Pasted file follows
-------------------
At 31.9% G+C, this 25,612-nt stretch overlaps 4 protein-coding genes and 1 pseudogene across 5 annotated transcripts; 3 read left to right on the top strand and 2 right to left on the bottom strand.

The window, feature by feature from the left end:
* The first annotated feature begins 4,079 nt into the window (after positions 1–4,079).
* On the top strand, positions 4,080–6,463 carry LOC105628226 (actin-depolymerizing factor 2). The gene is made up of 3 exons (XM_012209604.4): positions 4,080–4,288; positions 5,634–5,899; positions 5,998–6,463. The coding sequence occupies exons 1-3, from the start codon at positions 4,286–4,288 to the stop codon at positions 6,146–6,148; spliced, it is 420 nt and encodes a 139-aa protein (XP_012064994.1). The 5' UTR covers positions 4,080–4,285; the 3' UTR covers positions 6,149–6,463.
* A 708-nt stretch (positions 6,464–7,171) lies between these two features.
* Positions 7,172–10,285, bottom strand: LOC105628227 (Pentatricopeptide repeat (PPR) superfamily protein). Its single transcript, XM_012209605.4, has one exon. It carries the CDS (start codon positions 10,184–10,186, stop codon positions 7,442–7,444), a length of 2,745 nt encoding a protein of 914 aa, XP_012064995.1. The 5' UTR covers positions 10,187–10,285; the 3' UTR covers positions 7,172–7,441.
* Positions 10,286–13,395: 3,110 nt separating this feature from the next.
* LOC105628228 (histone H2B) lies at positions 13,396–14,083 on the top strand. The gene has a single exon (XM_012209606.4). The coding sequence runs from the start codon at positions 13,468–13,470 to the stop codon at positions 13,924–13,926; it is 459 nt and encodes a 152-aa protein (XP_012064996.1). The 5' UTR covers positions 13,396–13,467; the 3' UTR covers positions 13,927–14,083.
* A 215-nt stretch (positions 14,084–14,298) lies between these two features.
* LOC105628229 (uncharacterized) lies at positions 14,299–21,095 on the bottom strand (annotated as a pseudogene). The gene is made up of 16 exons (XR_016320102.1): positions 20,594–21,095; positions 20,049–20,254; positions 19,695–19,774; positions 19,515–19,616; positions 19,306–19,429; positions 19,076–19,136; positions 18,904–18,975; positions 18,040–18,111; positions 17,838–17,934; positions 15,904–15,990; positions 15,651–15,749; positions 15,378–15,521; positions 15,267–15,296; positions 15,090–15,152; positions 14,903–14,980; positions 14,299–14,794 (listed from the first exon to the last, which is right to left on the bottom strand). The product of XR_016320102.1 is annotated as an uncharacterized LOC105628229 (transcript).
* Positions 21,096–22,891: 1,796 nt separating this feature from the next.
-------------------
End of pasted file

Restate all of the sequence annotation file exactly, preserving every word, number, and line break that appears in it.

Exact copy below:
At 31.9% G+C, this 25,612-nt stretch overlaps 4 protein-coding genes and 1 pseudogene across 5 annotated transcripts; 3 read left to right on the top strand and 2 right to left on the bottom strand.

The window, feature by feature from the left end:
* The first annotated feature begins 4,079 nt into the window (after positions 1–4,079).
* On the top strand, positions 4,080–6,463 carry LOC105628226 (actin-depolymerizing factor 2). The gene is made up of 3 exons (XM_012209604.4): positions 4,080–4,288; positions 5,634–5,899; positions 5,998–6,463. The coding sequence occupies exons 1-3, from the start codon at positions 4,286–4,288 to the stop codon at positions 6,146–6,148; spliced, it is 420 nt and encodes a 139-aa protein (XP_012064994.1). The 5' UTR covers positions 4,080–4,285; the 3' UTR covers positions 6,149–6,463.
* A 708-nt stretch (positions 6,464–7,171) lies between these two features.
* Positions 7,172–10,285, bottom strand: LOC105628227 (Pentatricopeptide repeat (PPR) superfamily protein). Its single transcript, XM_012209605.4, has one exon. It carries the CDS (start codon positions 10,184–10,186, stop codon positions 7,442–7,444), a length of 2,745 nt encoding a protein of 914 aa, XP_012064995.1. The 5' UTR covers positions 10,187–10,285; the 3' UTR covers positions 7,172–7,441.
* Positions 10,286–13,395: 3,110 nt separating this feature from the next.
* LOC105628228 (histone H2B) lies at positions 13,396–14,083 on the top strand. The gene has a single exon (XM_012209606.4). The coding sequence runs from the start codon at positions 13,468–13,470 to the stop codon at positions 13,924–13,926; it is 459 nt and encodes a 152-aa protein (XP_012064996.1). The 5' UTR covers positions 13,396–13,467; the 3' UTR covers positions 13,927–14,083.
* A 215-nt stretch (positions 14,084–14,298) lies between these two features.
* LOC105628229 (uncharacterized) lies at positions 14,299–21,095 on the bottom strand (annotated as a pseudogene). The gene is made up of 16 exons (XR_016320102.1): positions 20,594–21,095; positions 20,049–20,254; positions 19,695–19,774; positions 19,515–19,616; positions 19,306–19,429; positions 19,076–19,136; positions 18,904–18,975; positions 18,040–18,111; positions 17,838–17,934; positions 15,904–15,990; positions 15,651–15,749; positions 15,378–15,521; positions 15,267–15,296; positions 15,090–15,152; positions 14,903–14,980; positions 14,299–14,794 (listed from the first exon to the last, which is right to left on the bottom strand). The product of XR_016320102.1 is annotated as an uncharacterized LOC105628229 (transcript).
* Positions 21,096–22,891: 1,796 nt separating this feature from the next.